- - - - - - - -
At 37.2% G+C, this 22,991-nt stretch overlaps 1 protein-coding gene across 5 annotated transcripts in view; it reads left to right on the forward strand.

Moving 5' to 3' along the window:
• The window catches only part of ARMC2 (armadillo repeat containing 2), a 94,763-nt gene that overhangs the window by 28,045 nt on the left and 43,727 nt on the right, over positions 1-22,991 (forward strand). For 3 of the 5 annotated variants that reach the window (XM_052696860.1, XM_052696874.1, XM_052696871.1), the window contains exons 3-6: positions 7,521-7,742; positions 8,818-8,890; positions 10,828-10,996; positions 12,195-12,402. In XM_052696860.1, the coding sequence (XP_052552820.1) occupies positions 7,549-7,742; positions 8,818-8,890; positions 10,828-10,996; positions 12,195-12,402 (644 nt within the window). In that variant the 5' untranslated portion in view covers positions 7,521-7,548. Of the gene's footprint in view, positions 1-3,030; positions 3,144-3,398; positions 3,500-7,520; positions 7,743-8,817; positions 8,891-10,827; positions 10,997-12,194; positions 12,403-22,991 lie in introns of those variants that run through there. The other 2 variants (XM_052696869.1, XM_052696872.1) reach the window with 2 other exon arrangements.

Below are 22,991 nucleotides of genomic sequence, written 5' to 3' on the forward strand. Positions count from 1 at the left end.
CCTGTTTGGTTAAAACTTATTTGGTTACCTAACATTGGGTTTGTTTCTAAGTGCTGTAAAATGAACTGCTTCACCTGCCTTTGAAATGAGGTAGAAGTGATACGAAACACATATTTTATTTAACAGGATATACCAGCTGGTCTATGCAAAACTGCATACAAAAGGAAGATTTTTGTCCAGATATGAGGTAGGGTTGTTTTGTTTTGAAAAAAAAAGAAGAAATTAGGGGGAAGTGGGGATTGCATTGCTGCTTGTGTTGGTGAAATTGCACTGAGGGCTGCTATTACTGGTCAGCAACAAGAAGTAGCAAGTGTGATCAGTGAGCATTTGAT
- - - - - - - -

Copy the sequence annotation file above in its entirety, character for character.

At 37.2% G+C, this 22,991-nt stretch overlaps 1 protein-coding gene across 5 annotated transcripts in view; it reads left to right on the forward strand.

Moving 5' to 3' along the window:
• The window catches only part of ARMC2 (armadillo repeat containing 2), a 94,763-nt gene that overhangs the window by 28,045 nt on the left and 43,727 nt on the right, over positions 1-22,991 (forward strand). For 3 of the 5 annotated variants that reach the window (XM_052696860.1, XM_052696874.1, XM_052696871.1), the window contains exons 3-6: positions 7,521-7,742; positions 8,818-8,890; positions 10,828-10,996; positions 12,195-12,402. In XM_052696860.1, the coding sequence (XP_052552820.1) occupies positions 7,549-7,742; positions 8,818-8,890; positions 10,828-10,996; positions 12,195-12,402 (644 nt within the window). In that variant the 5' untranslated portion in view covers positions 7,521-7,548. Of the gene's footprint in view, positions 1-3,030; positions 3,144-3,398; positions 3,500-7,520; positions 7,743-8,817; positions 8,891-10,827; positions 10,997-12,194; positions 12,403-22,991 lie in introns of those variants that run through there. The other 2 variants (XM_052696869.1, XM_052696872.1) reach the window with 2 other exon arrangements.

Below are 22,991 nucleotides of genomic sequence, written 5' to 3' on the forward strand. Positions count from 1 at the left end.
CCTGTTTGGTTAAAACTTATTTGGTTACCTAACATTGGGTTTGTTTCTAAGTGCTGTAAAATGAACTGCTTCACCTGCCTTTGAAATGAGGTAGAAGTGATACGAAACACATATTTTATTTAACAGGATATACCAGCTGGTCTATGCAAAACTGCATACAAAAGGAAGATTTTTGTCCAGATATGAGGTAGGGTTGTTTTGTTTTGAAAAAAAAAGAAGAAATTAGGGGGAAGTGGGGATTGCATTGCTGCTTGTGTTGGTGAAATTGCACTGAGGGCTGCTATTACTGGTCAGCAACAAGAAGTAGCAAGTGTGATCAGTGAGCATTTGAT